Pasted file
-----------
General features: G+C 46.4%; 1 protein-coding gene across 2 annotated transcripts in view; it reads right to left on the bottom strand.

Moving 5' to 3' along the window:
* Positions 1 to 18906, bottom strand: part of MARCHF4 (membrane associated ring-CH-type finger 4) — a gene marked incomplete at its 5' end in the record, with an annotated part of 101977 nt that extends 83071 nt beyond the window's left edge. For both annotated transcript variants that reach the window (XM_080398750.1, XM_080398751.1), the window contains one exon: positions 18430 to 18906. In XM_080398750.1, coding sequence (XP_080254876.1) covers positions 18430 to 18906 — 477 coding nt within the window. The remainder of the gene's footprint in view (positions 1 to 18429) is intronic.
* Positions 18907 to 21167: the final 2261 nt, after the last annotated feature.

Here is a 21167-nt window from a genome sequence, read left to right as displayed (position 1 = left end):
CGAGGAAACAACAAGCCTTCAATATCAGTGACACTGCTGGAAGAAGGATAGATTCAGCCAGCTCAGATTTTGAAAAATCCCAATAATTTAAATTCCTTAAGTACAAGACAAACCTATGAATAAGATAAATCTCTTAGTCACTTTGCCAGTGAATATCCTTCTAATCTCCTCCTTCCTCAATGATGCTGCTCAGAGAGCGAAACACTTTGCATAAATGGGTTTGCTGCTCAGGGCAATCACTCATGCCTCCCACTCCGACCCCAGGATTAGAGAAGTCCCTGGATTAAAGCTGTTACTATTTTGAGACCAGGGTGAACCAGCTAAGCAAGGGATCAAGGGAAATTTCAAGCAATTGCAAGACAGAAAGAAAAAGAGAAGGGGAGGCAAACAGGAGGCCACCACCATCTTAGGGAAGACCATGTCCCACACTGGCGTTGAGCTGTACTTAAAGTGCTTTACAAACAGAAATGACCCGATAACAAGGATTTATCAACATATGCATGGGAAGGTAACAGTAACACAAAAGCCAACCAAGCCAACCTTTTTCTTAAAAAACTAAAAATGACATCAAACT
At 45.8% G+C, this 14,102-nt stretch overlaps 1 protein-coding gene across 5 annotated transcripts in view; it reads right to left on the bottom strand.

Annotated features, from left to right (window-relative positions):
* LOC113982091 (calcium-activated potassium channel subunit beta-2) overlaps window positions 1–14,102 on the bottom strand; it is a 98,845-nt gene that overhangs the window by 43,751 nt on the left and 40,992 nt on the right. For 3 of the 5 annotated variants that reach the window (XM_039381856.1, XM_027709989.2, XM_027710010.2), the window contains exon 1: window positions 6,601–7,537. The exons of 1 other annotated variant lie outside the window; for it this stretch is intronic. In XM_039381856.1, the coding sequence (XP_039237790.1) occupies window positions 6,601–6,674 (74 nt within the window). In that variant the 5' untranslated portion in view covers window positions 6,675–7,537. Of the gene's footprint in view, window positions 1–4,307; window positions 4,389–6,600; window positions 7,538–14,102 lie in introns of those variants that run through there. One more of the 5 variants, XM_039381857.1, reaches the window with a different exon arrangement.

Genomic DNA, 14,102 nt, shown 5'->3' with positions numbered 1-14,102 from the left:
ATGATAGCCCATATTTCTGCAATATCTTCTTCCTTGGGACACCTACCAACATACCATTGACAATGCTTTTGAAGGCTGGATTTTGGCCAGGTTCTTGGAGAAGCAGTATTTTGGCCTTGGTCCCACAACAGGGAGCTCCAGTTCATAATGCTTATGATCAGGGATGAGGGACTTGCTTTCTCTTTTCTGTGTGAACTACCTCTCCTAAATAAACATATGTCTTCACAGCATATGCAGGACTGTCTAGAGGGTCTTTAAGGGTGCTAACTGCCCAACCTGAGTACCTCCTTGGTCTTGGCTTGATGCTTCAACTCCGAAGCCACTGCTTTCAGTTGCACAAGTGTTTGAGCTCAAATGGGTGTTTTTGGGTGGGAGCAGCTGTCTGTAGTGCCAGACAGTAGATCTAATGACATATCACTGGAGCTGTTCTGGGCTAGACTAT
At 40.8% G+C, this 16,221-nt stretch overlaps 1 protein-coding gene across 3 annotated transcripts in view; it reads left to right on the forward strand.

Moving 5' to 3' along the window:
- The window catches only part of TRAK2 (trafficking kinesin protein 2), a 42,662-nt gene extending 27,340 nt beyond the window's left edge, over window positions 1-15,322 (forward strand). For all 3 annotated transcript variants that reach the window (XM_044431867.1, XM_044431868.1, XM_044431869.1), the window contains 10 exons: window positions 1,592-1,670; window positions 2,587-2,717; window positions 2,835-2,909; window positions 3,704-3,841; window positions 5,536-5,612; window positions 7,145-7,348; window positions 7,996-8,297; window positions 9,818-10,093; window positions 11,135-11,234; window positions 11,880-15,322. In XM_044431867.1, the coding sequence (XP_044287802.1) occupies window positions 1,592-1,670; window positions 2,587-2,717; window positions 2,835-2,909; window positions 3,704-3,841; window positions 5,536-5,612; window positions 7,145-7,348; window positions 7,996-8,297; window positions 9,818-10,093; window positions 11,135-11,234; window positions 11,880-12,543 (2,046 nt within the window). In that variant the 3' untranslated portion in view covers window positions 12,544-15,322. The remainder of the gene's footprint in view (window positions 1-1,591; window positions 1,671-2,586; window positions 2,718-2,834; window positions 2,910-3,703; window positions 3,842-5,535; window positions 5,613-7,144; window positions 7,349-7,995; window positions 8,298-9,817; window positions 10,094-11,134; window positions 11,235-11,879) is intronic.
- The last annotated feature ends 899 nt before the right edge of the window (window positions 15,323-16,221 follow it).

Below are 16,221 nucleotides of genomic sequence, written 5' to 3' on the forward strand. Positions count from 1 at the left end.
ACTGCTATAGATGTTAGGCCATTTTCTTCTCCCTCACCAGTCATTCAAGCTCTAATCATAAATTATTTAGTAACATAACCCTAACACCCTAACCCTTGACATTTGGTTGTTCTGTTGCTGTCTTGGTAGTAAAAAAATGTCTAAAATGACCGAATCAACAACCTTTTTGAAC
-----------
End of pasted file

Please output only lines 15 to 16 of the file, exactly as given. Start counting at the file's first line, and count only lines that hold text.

- The last annotated feature ends 899 nt before the right edge of the window (window positions 15,323-16,221 follow it).

Below are 16,221 nucleotides of genomic sequence, written 5' to 3' on the forward strand. Positions count from 1 at the left end.